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Read a Q&A with bestselling author, Lucinda Riley

Published in the Sunday Times

Lucinda Riley, author of The Moon Sister. Author pic supplied.

 
One book our world leaders should read?

The Prophet by Kahlil Gibran. It’s a slim volume which is perfect for someone who doesn’t have time to read anything cover to cover. It’s interfaith, exquisitely written and full of wisdom. It might help remind our world leaders of their humanity.

Do you keep a diary?

I kept a daily diary between the ages of 13 and 18; parts of it are hilarious, others tragic. No-one has read it but me, and I’d be horrified if it fell into the wrong hands.

Who is your favourite fictional hero?

Jay Gatsby. I’ve been in love with him since I was 17 and first read The Great Gatsby. It was the most romantic book I’d ever read – at that age, every young woman wants to be loved so completely the way Gatsby loves Daisy. As I’ve grown older, I’ve seen it as the dark side of obsessive love.

You’re hosting a literary dinner with three writers. Who’s invited?

F Scott Fitzgerald – he’s both an obsession and an inspiration. As a writer, I’m fascinated by the way an author’s life feeds into their writing, and Fitzgerald’s relationship with his wife, Zelda, formed the basis for The Great Gatsby and Tender is the Night. Charles Dickens, because he was a wonderful storyteller and a jobbing writer with a large family to feed, like me. He wrote A Christmas Carol in six weeks because he needed the money. And JK Rowling because, despite her success and wealth, she continues to write.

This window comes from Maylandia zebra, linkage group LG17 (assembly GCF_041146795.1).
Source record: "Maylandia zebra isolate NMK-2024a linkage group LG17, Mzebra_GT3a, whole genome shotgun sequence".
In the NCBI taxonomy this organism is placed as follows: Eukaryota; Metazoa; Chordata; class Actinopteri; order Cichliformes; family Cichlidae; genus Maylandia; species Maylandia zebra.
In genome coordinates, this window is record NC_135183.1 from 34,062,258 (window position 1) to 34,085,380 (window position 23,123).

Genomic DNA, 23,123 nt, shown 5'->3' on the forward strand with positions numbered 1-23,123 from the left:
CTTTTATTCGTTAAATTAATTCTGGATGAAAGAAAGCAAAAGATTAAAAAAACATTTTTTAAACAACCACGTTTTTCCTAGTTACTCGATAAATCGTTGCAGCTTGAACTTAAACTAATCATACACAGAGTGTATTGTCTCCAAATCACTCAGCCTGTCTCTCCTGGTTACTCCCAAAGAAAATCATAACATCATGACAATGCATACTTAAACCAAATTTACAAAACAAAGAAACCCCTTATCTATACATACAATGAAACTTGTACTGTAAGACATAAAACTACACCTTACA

What novel would you give to children to introduce them to literature?

The Lion, The Witch and the Wardrobe by CS Lewis.

What is the last thing you read that made you cry?

Rather sadly, it was the last book I wrote – The Butterfly Room. Given that I never plan books before I write them, I’m as shocked and horrified as the reader when something tragic happens.

Is there a type of book you never read?

Anything about serial killers and grim murders. I read before I go to sleep and the last thing I want is to have my head filled with those kind of pictures. For me, reading is all about escapism.

What is your most treasured book?

When I received my first big advance, I bought myself a first edition copy of Brideshead Revisited by Evelyn Waugh.

How do you select characters’ names?

I have a clutch of favourite names, so much so that when I got to the end of The Butterfly Room, I had to change the name of a major character because I’d used it so many times before.

A character you could be best friends with?

Ruth from Elly Griffiths’s Dr Ruth Galloway series. She’s a forensic archaeologist and a single mother who spends her life getting into scrapes, both personal and professional. She’s so real and warm and lives in an idyllic cottage just down the road from me. I’d love to pop round for a glass of wine at the end of a stressful day and talk old bones and kids.

The Moon Sister by Lucinda Riley is published by Macmillan, R290.

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